nachricht High in calories and low in nutrients when adolescents share pictures of food online
07.04.2016 | University of Gothenburg

All articles from Studies and Analyses >>>

The most recent press releases about innovation >>>

Die letzten 5 Focus-News des innovations-reports im Überblick:

Im Focus: Etching Microstructures with Lasers

Ultrafast lasers have introduced new possibilities in engraving ultrafine structures, and scientists are now also investigating how to use them to etch microstructures into thin glass. There are possible applications in analytics (lab on a chip) and especially in electronics and the consumer sector, where great interest has been shown.

This new method was born of a surprising phenomenon: irradiating glass in a particular way with an ultrafast laser has the effect of making the glass up to a...

Im Focus: Light-driven atomic rotations excite magnetic waves

Terahertz excitation of selected crystal vibrations leads to an effective magnetic field that drives coherent spin motion

Controlling functional properties by light is one of the grand goals in modern condensed matter physics and materials science. A new study now demonstrates how...

Im Focus: New 3-D wiring technique brings scalable quantum computers closer to reality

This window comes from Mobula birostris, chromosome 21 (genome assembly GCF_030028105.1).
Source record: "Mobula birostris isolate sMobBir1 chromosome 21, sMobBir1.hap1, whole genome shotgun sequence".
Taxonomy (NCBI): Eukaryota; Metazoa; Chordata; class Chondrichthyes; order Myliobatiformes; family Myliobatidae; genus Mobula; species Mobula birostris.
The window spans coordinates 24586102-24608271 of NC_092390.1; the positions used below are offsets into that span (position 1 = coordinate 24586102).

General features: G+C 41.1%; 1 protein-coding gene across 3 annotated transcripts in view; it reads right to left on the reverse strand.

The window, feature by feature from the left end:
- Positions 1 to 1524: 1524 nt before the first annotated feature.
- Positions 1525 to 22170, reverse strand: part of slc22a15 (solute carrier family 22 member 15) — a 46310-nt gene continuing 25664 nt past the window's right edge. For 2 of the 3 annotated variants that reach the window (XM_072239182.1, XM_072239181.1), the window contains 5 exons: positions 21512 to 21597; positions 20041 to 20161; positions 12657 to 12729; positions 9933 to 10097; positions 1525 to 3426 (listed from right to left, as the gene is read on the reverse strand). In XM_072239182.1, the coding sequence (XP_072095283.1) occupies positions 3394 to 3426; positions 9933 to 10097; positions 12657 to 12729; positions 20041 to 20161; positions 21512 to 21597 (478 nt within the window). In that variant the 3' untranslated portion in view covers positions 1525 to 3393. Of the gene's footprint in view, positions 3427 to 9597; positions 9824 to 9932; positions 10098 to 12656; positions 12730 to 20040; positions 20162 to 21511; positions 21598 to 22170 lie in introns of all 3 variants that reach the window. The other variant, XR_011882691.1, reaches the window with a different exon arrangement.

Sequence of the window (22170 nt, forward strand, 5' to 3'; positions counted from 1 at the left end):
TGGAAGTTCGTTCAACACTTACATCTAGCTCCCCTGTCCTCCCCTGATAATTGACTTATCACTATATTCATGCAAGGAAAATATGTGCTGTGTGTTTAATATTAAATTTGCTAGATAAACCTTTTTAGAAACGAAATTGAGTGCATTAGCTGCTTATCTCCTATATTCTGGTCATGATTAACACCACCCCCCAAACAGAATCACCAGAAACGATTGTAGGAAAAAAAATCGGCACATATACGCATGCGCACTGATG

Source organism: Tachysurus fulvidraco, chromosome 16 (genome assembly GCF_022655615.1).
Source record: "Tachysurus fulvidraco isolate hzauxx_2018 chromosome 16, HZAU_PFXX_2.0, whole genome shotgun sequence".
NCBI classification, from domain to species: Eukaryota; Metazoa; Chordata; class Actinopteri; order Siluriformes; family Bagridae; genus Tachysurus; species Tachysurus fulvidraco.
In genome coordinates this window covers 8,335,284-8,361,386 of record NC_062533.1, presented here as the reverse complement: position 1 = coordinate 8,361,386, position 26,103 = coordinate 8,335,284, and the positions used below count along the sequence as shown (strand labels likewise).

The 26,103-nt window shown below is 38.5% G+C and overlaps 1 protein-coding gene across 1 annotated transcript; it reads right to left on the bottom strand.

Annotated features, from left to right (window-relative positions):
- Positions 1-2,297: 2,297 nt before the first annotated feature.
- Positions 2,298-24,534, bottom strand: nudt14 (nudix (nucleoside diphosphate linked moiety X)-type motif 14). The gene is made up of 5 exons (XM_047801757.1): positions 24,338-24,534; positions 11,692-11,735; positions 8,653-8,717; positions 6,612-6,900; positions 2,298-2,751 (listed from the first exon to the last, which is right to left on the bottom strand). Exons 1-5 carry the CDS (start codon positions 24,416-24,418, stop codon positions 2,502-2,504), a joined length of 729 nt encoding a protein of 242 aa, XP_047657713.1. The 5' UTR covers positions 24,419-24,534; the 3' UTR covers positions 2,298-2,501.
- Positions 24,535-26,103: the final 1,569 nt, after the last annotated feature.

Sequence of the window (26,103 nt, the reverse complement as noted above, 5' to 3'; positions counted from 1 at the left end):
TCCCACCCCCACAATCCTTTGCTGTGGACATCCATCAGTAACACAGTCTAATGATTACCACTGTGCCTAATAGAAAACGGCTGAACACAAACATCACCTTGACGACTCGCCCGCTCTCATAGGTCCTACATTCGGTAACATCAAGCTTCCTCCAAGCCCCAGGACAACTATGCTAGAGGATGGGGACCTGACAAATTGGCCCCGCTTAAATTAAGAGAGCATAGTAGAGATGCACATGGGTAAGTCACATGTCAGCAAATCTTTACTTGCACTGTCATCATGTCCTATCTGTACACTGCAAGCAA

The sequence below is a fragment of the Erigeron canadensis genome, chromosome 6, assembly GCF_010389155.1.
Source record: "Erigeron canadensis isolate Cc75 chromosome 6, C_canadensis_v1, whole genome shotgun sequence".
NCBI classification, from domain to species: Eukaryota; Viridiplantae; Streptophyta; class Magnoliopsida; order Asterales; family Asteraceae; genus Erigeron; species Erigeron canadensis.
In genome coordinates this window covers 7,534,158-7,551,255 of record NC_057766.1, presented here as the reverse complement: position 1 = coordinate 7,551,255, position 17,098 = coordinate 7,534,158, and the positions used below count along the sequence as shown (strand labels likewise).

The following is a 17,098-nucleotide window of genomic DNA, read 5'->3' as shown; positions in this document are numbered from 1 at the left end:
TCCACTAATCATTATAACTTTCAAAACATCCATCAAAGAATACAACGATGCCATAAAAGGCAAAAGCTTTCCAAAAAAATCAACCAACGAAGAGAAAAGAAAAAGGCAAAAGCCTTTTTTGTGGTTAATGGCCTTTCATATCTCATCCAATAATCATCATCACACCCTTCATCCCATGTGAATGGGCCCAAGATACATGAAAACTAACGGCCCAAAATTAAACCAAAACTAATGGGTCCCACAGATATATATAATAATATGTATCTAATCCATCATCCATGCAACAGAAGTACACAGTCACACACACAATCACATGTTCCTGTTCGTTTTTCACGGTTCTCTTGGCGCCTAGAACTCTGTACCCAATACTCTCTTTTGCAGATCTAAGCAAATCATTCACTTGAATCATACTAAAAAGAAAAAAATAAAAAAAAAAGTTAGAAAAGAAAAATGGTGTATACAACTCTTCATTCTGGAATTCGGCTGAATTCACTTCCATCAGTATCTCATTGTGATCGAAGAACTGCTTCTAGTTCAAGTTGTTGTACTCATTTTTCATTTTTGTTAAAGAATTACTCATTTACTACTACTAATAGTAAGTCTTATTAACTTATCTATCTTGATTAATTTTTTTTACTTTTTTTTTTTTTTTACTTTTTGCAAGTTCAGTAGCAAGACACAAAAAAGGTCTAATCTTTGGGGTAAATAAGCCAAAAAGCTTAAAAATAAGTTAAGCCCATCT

Researchers from the Institute for Quantum Computing (IQC) at the University of Waterloo led the development of a new extensible wiring technique capable of controlling superconducting quantum bits, representing a significant step towards to the realization of a scalable quantum computer.

"The quantum socket is a wiring method that uses three-dimensional wires based on spring-loaded pins to address individual qubits," said Jeremy Béjanin, a PhD...

Im Focus: Scientists develop a semiconductor nanocomposite material that moves in response to light

In a paper in Scientific Reports, a research team at Worcester Polytechnic Institute describes a novel light-activated phenomenon that could become the basis for applications as diverse as microscopic robotic grippers and more efficient solar cells.

A research team at Worcester Polytechnic Institute (WPI) has developed a revolutionary, light-activated semiconductor nanocomposite material that can be used...

Im Focus: Diamonds aren't forever: Sandia, Harvard team create first quantum computer bridge

By forcefully embedding two silicon atoms in a diamond matrix, Sandia researchers have demonstrated for the first time on a single chip all the components needed to create a quantum bridge to link quantum computers together.

"People have already built small quantum computers," says Sandia researcher Ryan Camacho. "Maybe the first useful one won't be a single giant quantum computer...

All Focus news of the innovation-report >>>



Event News

#IC2S2: When Social Science meets Computer Science - GESIS will host the IC2S2 conference 2017

14.10.2016 | Event News

Agricultural Trade Developments and Potentials in Central Asia and the South Caucasus

14.10.2016 | Event News

World Health Summit – Day Three: A Call to Action

12.10.2016 | Event News

Latest News

How nanoscience will improve our health and lives in the coming years

27.10.2016 | Materials Sciences

OU-led team discovers rare, newborn tri-star system using ALMA

27.10.2016 | Physics and Astronomy

'Neighbor maps' reveal the genome's 3-D shape

27.10.2016 | Life Sciences

More VideoLinks >>>